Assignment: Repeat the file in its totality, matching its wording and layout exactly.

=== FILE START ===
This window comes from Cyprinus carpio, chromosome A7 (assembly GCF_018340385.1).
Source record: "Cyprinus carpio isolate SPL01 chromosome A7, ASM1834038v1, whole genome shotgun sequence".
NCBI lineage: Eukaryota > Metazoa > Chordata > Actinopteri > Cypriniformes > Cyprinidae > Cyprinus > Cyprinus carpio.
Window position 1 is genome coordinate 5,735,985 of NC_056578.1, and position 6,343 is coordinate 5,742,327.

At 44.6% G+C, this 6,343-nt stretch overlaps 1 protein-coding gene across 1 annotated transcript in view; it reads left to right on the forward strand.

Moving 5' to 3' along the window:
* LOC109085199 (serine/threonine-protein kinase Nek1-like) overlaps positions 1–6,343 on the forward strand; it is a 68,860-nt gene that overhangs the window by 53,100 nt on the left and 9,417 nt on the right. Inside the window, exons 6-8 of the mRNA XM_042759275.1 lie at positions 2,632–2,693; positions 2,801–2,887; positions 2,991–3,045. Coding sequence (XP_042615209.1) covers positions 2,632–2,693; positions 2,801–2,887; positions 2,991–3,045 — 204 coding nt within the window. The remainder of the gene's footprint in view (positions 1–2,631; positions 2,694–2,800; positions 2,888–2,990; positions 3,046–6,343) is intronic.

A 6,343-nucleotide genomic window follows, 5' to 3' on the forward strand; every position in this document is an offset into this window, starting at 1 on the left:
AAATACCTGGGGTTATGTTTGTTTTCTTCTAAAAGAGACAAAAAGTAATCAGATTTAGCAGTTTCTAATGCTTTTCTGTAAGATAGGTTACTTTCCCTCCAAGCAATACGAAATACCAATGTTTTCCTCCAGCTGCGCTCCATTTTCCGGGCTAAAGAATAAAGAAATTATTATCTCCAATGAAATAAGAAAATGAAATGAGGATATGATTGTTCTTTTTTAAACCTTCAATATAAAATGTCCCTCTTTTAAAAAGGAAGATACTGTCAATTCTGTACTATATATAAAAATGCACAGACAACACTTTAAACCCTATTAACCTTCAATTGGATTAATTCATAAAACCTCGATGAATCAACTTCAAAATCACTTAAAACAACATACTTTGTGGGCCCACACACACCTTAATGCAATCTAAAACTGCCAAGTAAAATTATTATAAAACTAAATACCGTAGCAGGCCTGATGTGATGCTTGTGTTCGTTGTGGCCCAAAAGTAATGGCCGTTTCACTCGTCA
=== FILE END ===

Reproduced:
This window comes from Cyprinus carpio, chromosome A7 (assembly GCF_018340385.1).
Source record: "Cyprinus carpio isolate SPL01 chromosome A7, ASM1834038v1, whole genome shotgun sequence".
NCBI lineage: Eukaryota > Metazoa > Chordata > Actinopteri > Cypriniformes > Cyprinidae > Cyprinus > Cyprinus carpio.
Window position 1 is genome coordinate 5,735,985 of NC_056578.1, and position 6,343 is coordinate 5,742,327.

At 44.6% G+C, this 6,343-nt stretch overlaps 1 protein-coding gene across 1 annotated transcript in view; it reads left to right on the forward strand.

Moving 5' to 3' along the window:
* LOC109085199 (serine/threonine-protein kinase Nek1-like) overlaps positions 1–6,343 on the forward strand; it is a 68,860-nt gene that overhangs the window by 53,100 nt on the left and 9,417 nt on the right. Inside the window, exons 6-8 of the mRNA XM_042759275.1 lie at positions 2,632–2,693; positions 2,801–2,887; positions 2,991–3,045. Coding sequence (XP_042615209.1) covers positions 2,632–2,693; positions 2,801–2,887; positions 2,991–3,045 — 204 coding nt within the window. The remainder of the gene's footprint in view (positions 1–2,631; positions 2,694–2,800; positions 2,888–2,990; positions 3,046–6,343) is intronic.

A 6,343-nucleotide genomic window follows, 5' to 3' on the forward strand; every position in this document is an offset into this window, starting at 1 on the left:
AAATACCTGGGGTTATGTTTGTTTTCTTCTAAAAGAGACAAAAAGTAATCAGATTTAGCAGTTTCTAATGCTTTTCTGTAAGATAGGTTACTTTCCCTCCAAGCAATACGAAATACCAATGTTTTCCTCCAGCTGCGCTCCATTTTCCGGGCTAAAGAATAAAGAAATTATTATCTCCAATGAAATAAGAAAATGAAATGAGGATATGATTGTTCTTTTTTAAACCTTCAATATAAAATGTCCCTCTTTTAAAAAGGAAGATACTGTCAATTCTGTACTATATATAAAAATGCACAGACAACACTTTAAACCCTATTAACCTTCAATTGGATTAATTCATAAAACCTCGATGAATCAACTTCAAAATCACTTAAAACAACATACTTTGTGGGCCCACACACACCTTAATGCAATCTAAAACTGCCAAGTAAAATTATTATAAAACTAAATACCGTAGCAGGCCTGATGTGATGCTTGTGTTCGTTGTGGCCCAAAAGTAATGGCCGTTTCACTCGTCA